Christopher A. Ferrara
Like every other propaganda theme concocted by the Vatican apparatus since Vatican II, including “the conciliar springtime,” “dialogue with the world,” “the liturgical renewal,” “the ecumenical venture” and “the New Evangelization,” the theme of “Francis the Great Reformer” is a hoax that conceals an underlying, ever-worsening state of ecclesial dissolution whose scope is without precedent in Church history. “Francis the Great Reformer” was supposed to accomplish the mighty work of converting a “self-referential” Church into the “Church of the Poor”—another hoax—with the aid of a Council of Cardinals—yet another hoax—that would help him reform the Roman Curia and decentralize Roman authority in favor of “the peripheries”—still another hoax.
But Francis’s handpicked coordinator of the Council, Cardinal Oscar (“”) Rodríguez Maradiaga of Honduras, has just been exposed as a financial huckster thriving on the backs of the poor about which he pontificates constantly in the usual manner of a Latin American leftist ideologue. Is anyone surprised? Before discussing the details of the scandal and its significance for the Church at large, a few words about the Cardinal’s background are in order.
"When the shepherd becomes a wolf, the first duty of the flock is to defend itself. The true children of Holy Church, at such times, are those who walk by the light of their Baptism, not the cowardly souls who, under the specious pretext of submission to the powers that be, delay their opposition to the enemy in the hope of receiving instructions which are neither necessary nor desirable."
-Dom Prosper Guéranger
The Liturgical Year, Vol. IV
“We elected you to make reforms, not to smash everything!” Thus is Cardinal Leonardi Sandri, a fellow Argentinian and a supporter of Pope Francis at the conclave of 2013, reliably reported literally to have screamed at Pope Francis behind closed doors in the Vatican. Sandri would be one of a number of Bergoglian partisans at the conclave who are now said to be experiencing “buyer’s remorse,” as documented most recently in the explosive best-seller The Dictator Pope.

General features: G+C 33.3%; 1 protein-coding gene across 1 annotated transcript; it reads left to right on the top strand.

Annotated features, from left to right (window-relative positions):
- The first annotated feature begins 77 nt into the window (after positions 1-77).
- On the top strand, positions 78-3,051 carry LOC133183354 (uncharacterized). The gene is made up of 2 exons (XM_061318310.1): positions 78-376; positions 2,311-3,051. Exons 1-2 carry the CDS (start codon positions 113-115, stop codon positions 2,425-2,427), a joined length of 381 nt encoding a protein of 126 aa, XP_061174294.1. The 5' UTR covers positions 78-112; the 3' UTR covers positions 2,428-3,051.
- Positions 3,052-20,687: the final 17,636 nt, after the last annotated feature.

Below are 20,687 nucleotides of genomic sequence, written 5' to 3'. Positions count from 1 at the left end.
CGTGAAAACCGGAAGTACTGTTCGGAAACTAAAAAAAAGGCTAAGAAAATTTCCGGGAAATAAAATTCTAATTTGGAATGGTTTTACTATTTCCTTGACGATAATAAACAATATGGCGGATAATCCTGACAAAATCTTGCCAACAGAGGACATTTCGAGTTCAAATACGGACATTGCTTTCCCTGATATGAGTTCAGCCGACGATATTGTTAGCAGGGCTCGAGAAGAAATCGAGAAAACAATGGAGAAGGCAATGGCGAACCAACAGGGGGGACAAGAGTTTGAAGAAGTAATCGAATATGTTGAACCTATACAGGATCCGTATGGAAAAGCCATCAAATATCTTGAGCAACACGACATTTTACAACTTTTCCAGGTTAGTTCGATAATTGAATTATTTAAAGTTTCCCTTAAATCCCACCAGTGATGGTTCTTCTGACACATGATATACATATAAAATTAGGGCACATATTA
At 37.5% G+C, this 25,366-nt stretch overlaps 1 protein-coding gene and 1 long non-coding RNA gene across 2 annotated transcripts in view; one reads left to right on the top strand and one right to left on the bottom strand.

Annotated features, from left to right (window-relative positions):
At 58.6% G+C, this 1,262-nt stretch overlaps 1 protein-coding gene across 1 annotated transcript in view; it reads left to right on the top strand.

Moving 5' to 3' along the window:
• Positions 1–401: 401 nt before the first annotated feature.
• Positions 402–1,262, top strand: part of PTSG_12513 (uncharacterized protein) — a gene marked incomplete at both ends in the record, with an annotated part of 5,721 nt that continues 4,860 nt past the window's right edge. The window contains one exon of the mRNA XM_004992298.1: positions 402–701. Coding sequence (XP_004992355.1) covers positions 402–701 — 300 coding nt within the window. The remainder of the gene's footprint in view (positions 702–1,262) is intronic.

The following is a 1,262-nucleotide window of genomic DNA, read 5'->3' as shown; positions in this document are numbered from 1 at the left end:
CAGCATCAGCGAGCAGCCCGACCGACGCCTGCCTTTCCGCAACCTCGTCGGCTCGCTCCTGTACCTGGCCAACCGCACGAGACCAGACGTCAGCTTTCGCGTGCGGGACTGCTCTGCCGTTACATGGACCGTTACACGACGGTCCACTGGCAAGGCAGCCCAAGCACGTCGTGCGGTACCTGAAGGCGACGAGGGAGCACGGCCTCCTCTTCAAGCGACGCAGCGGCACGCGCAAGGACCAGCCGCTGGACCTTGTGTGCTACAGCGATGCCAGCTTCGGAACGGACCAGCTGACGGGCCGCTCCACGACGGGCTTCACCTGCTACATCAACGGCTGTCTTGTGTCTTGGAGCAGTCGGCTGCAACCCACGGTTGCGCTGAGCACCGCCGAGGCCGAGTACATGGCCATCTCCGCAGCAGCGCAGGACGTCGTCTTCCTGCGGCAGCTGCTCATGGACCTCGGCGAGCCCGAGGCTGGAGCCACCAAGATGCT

Of that book, no less than Robert Royal—signaling growing alarm over the Bergoglian Debacle in the Catholic mainstream—has written: “About 90 percent of it is simply incontrovertible, and cannot help but clarify who Francis is and what he’s about.” And the picture that emerges in stark relief in The Dictator Pope, as Life Site News reports, is that of “a power-hungry, manipulative dictator, [who] celebrated the abdication of Benedict XVI” because he knew what it meant: that the plan to give him the Keys of Peter in 2005 would finally come to fruition in 2013.
Introduction (Author's Update)
The following article is my reply to an interview by Catholic World Report of one Kevin J. Symonds, whom I debated recently on the question whether the Vatican has disclosed the Third Secret of Fatima in its entirety. My reply is not motivated by the merits of anything Symonds has to say in this interview. As this article shows, his contribution to the Third Secret controversy is practically nil, despite his inflated opinion of own research into a few matters that are old hat to experts on the subject.
I am motivated, rather, by CWR’s use of this interview as a vehicle to launch yet another round of gratuitous insults and calumnies against traditionalists, including (by name) me and the late Father Nicholas Gruner, with whom I worked closely for more than 20 years.
At this point in the Bergoglian Debacle, the recognition that Francis is a threat to the integrity of the Faith has become so well established in mainstream commentary that even an Anglican theologian, writing in First Things, has sounded the alarm.